White-bellied Fish-eagle fishing a rat

on 13th May 2006

Have you ever seen a White-bellied Fish-eagle (Haliaeetus leucogaster) fishing a rat off the sea?

Wong1979, a member of Club Snap, was at the Changi boardwalk in April when he saw some eagles soaring above the sea. Thinking that these birds must be looking out for fish, he had a surprise of his life when he noticed that the ‘fish’ one of these eagles caught had a tail. Well, fish have tails that are rather flattish and broad, not long thin tails. Typically Singaporean, he muttered, “Fish got tail, meh?” He took another and closer look and realized that the prey was definitely not a fish. A monitor lizard? Or some sea creature? The images he captured no doubt helped him to identify the prey as a rat.

Now how did the rat ended up swimming in the sea off Changi? It seems that the boardwalk harbour rats below. Apparently there must be an abundance of food for these rats when the tide is low. He did a google search and found out that rats can and do swim for up to half a mile out into the sea.

Up in the air the juvenile eagle had difficulties keeping its catch. Another eagle spotted an opportunity for an easy meal and tried to grab it from the juvenile.

Thanks to Kevin Lam who alerted me on the posting in ClubSnap, we have an interesting account here. Kevin’s has also posted his version of the rat-catching eagle.

We had out bird specialist, R. Subaraj to look at the images and he ID it as a possible juvenile White-bellied Fish-Eagles. Subaraj says that these eagles are known to take anything swimming in open water. Besides fish, they are also known to take sea snakes and turtles. A rat swimming should be no exception.

Thanks to Wong1979 for permission to re-post his account and to use his image; to Kevin for alerting us and Subaraj for his ID and comment. White-bellied Fish-eagle is now known as White-bellied Sea Eagle.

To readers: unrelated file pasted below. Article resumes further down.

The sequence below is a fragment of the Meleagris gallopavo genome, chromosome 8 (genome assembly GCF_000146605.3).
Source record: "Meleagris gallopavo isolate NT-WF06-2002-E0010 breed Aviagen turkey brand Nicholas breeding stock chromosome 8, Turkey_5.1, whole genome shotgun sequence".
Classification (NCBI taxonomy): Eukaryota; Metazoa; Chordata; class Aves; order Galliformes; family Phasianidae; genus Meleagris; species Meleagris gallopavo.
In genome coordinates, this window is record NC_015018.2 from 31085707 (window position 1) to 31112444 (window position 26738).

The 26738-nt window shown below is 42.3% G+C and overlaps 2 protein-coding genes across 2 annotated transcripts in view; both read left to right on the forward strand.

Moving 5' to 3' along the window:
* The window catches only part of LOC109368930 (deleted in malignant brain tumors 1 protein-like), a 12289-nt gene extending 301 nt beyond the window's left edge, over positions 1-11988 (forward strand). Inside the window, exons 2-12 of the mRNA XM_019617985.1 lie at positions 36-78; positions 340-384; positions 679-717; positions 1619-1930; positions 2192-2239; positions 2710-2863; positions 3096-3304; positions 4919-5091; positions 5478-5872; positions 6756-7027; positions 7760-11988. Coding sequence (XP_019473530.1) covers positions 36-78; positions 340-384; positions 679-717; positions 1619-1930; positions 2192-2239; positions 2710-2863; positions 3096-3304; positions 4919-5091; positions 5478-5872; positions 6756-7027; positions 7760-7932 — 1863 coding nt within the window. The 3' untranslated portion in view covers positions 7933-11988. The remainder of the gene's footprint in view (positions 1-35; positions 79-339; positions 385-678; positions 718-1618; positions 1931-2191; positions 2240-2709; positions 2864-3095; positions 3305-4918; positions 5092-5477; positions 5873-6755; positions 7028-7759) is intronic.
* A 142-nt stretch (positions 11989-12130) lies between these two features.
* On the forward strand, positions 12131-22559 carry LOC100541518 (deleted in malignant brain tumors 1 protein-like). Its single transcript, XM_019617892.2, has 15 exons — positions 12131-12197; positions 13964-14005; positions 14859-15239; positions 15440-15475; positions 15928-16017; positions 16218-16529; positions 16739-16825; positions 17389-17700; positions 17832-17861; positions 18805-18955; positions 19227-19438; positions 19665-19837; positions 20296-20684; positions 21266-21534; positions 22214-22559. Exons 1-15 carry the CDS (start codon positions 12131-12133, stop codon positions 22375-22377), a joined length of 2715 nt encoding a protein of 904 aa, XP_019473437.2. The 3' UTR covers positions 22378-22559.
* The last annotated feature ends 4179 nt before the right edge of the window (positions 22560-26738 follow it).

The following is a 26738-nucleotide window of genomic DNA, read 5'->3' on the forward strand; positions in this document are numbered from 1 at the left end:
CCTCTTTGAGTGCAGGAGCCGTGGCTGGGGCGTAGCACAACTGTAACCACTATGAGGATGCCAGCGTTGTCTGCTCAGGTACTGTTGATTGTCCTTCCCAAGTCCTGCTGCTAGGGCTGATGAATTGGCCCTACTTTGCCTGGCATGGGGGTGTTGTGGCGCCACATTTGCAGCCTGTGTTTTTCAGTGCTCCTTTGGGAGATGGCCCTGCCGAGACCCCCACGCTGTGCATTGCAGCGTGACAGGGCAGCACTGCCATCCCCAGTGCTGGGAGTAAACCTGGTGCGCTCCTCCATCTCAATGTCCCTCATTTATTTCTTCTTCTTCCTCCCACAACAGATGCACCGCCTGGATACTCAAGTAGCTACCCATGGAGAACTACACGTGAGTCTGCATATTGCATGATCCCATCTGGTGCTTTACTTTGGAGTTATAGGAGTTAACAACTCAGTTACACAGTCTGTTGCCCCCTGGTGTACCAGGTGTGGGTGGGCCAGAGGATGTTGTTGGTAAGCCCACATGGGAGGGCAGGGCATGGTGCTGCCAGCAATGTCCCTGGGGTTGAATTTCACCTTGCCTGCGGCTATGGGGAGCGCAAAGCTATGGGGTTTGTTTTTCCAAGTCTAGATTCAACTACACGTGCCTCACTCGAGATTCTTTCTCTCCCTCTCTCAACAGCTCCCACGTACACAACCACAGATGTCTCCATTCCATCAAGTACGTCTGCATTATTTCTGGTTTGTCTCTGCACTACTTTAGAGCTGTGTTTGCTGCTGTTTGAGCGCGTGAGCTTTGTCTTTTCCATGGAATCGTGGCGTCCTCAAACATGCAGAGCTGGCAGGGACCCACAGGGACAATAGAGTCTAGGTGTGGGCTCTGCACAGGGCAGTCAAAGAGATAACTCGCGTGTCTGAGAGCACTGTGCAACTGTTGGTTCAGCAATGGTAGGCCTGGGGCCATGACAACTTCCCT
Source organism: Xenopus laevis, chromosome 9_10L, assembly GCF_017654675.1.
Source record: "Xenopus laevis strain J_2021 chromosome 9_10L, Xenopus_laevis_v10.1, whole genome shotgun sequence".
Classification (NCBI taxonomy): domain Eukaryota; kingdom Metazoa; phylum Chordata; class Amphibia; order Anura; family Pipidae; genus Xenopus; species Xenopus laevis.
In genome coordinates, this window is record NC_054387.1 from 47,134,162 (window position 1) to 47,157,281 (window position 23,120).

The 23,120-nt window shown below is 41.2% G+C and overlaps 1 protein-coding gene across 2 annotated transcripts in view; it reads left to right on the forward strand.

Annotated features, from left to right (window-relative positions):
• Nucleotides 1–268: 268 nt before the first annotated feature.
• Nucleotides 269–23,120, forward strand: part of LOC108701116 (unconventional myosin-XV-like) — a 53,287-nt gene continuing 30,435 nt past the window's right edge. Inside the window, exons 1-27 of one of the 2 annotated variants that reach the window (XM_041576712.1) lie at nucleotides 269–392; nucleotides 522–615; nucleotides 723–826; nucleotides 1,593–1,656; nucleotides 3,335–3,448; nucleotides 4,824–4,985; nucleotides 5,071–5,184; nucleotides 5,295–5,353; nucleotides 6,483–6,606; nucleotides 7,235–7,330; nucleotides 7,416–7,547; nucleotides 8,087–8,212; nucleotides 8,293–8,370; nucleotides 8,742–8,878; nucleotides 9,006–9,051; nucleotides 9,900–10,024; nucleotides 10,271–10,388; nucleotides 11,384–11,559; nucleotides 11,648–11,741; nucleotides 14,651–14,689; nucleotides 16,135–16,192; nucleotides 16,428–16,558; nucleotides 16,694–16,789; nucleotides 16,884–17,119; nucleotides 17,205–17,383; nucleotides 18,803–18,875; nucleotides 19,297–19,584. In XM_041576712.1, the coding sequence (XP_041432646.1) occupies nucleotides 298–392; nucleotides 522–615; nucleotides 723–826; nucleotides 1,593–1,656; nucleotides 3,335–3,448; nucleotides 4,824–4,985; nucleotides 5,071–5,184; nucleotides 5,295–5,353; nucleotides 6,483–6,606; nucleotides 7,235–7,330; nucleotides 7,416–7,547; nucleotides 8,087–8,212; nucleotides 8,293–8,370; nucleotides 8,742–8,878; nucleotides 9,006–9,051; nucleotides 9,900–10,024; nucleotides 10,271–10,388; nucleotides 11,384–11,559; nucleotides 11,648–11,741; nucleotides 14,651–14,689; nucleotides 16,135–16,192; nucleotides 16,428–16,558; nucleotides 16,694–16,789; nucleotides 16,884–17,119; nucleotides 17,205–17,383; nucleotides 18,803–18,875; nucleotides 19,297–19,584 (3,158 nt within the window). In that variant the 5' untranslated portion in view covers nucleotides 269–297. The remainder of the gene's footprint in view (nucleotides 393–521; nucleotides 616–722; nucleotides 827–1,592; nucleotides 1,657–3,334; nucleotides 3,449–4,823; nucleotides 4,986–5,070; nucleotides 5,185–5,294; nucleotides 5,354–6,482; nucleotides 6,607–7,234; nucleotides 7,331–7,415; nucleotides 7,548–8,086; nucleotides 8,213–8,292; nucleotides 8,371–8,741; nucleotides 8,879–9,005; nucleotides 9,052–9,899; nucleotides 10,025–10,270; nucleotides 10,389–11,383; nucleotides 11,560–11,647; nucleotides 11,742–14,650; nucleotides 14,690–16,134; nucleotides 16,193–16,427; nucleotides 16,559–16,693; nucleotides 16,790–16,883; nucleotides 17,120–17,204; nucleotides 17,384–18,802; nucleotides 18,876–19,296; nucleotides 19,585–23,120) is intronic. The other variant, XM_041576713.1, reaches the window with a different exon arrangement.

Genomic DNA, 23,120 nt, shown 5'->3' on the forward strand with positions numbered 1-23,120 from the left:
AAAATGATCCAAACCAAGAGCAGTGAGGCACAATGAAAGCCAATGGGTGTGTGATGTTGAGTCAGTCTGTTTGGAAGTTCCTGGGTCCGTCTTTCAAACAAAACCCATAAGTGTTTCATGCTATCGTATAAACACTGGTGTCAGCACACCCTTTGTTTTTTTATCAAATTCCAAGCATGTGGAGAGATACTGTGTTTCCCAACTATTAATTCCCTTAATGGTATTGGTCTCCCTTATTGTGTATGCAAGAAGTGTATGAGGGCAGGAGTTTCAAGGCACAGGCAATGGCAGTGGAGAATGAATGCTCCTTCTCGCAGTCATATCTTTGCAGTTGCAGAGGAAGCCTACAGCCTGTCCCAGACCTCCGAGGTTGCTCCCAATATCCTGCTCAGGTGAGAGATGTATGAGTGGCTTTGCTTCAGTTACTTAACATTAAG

If you like this post please tap on the Like button at the left bottom of page. Any views and opinions expressed in this article are solely those of the authors/contributors, and are not endorsed by the Lee Kong Chian Natural History Museum (LKCNHM, NUS) or its affiliated institutions. Readers are encouraged to use their discretion before making any decisions or judgements based on the information presented.

YC Wee

Dr Wee played a significant role as a green advocate in Singapore through his extensive involvement in various organizations and committees: as Secretary and Chairman for the Malayan Nature Society (Singapore Branch), and with the Nature Society (Singapore) as founding President (1978-1995). He has also served in the Nature Reserve Board (1987-1989), Nature Reserves Committee (1990-1996), National Council on the Environment/Singapore Environment Council (1992-1996), Work-Group on Nature Conservation (1992) and Inter-Varsity Council on the Environment (1995-1997). He is Patron of the Singapore Gardening Society and was appointed Honorary Museum Associate of the Lee Kong Chian Natural History Museum (LKCNHM) in 2012. In 2005, Dr Wee started the Bird Ecology Study Group. With more than 6,000 entries, the website has become a valuable resource consulted by students, birdwatchers and researchers locally and internationally. The views and opinions expressed in this article are his own, and do not represent those of LKCNHM, the National University of Singapore or its affiliated institutions.

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